How to Put the ‘Super’ in Supervisor

Nov 7

Being a supervisor in any setting brings to mind a myriad of responsibilities. Is it best to guide or direct, monitor or inspect, influence or manage? As a supervisor to well over 120 speech-language pathologists in school settings during the past 15 years, I have learned a lot about duties and people.

Each situation or SLP calls for different handling at different times, but staying true to one’s own supervisory style is most important, I feel. Consistency helps everyone stay connected and working toward mutual goals.

Over the years I have developed a list of seven skills that have, time and again, helped me stay on track and support staff, even when I really had no idea how to handle a particular situation! If the following list can help even one person, I offer it with humility, as I am still learning and growing:

  1. Listen! Actively listen to staff (and parents!). Do not interrupt or begin to form a response until the person is done speaking. Sometimes people only need to be heard.
  2. Be available. Let staff know how, when, where to find you helps alleviate concerns.
  3. Take responsibility for your actions and for those on your staff. Do what you say you will do.
  4. Give credit where credit is due. Usually the best ideas have come from the staff.
  5. Lead, follow or get out of the way. Okay, I stole this one from Thomas Paine, but it is true. Often it is necessary to lead, but recognize and follow a good idea when it is offered. At times, you have to let a staff member figure out a solution for him or herself (this I learned from a seasoned supervisor).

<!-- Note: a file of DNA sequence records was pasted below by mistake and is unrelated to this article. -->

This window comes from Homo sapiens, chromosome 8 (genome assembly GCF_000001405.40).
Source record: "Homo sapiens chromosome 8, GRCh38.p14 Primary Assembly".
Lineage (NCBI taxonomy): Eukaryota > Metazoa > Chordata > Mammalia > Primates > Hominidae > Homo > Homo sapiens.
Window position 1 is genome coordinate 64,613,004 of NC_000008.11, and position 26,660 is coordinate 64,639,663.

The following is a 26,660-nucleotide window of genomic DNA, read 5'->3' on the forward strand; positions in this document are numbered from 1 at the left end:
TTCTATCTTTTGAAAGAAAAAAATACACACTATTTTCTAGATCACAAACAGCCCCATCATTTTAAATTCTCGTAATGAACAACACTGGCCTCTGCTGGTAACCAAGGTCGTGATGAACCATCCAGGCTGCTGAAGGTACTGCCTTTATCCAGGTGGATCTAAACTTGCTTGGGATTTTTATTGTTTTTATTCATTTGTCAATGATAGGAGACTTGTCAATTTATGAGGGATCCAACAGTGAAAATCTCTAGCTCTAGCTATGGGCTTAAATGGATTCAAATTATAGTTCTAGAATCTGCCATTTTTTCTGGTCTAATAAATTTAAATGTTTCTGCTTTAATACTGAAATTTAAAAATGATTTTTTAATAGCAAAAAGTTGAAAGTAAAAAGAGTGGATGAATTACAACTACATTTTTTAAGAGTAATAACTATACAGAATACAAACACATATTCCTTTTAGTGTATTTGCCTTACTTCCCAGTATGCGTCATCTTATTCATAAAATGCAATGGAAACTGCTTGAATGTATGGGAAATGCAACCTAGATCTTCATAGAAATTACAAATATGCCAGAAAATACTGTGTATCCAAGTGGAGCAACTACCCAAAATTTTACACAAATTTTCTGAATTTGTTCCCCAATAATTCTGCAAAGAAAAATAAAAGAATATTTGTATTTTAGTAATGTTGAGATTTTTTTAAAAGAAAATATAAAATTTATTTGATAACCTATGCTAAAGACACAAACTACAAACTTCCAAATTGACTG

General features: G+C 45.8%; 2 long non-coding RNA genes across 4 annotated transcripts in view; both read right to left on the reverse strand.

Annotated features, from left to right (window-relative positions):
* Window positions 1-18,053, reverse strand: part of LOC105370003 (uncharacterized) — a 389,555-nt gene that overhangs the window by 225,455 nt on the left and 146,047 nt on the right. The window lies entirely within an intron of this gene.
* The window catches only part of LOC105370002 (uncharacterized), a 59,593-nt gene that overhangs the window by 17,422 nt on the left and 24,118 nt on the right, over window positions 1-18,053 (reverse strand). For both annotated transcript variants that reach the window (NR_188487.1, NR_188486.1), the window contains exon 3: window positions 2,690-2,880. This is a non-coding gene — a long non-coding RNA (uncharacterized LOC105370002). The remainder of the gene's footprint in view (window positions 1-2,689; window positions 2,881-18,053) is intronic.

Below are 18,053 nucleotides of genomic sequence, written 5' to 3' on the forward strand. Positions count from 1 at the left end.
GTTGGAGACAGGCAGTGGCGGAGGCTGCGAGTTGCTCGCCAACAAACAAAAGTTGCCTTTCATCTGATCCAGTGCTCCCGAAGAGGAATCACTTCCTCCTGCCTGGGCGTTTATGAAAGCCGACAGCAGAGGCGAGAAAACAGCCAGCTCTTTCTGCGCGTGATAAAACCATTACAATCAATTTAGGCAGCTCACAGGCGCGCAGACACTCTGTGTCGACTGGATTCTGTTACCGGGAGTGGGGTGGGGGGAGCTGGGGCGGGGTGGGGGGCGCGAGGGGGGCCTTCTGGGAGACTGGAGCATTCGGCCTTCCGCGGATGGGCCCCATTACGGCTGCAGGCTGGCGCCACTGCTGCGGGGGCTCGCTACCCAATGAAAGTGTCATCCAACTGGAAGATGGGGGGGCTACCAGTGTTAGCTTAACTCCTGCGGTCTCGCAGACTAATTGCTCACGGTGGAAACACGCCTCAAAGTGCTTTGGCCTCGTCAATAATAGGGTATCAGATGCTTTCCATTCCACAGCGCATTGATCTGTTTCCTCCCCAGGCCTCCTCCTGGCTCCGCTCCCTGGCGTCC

6. Stay informed. Stay current with knowledge and skills for your area of the field; it is fine to learn from other staff or supervisors.
  7. ACT. Be accountable, credible, trustworthy

Your list may be very different from mine, and I would be happy to compare notes. Supervision has been, by far, my most challenging and interesting job during my 30+ year career in speech-language pathology. And I am honored to be able to work with a dedicated and professional group of individuals! Each one has taught me valuable lessons about coaching, guiding, monitoring and supervising. The staff is truly the most valuable asset, and, as such, honing one’s supervisory skills is critical to your and their success. Good luck!

Janice Tucker, SLP.D, CCC-SLP, is a supervisor of speech-language support programs in Pennsylvania. She is past president of the Pennsylvania Association of Speech Supervisors and past vice president of the Pennsylvania Speech-Language-Hearing Association. She is an affiliate of ASHA Special Interest Groups 16, School-Based Issues, and 18, Telepractice.

Comments

  1. I’ve mentored/supervised several SLPs and graduate students (not 120 though!), and I would just add: “Let them know it’s a safe place to make mistakes.” We often learn most from our mistakes or most challenging cases, so I try to make sure they know that though I expect their best, I also expect they might make mistakes, and those are great opportunities for growth.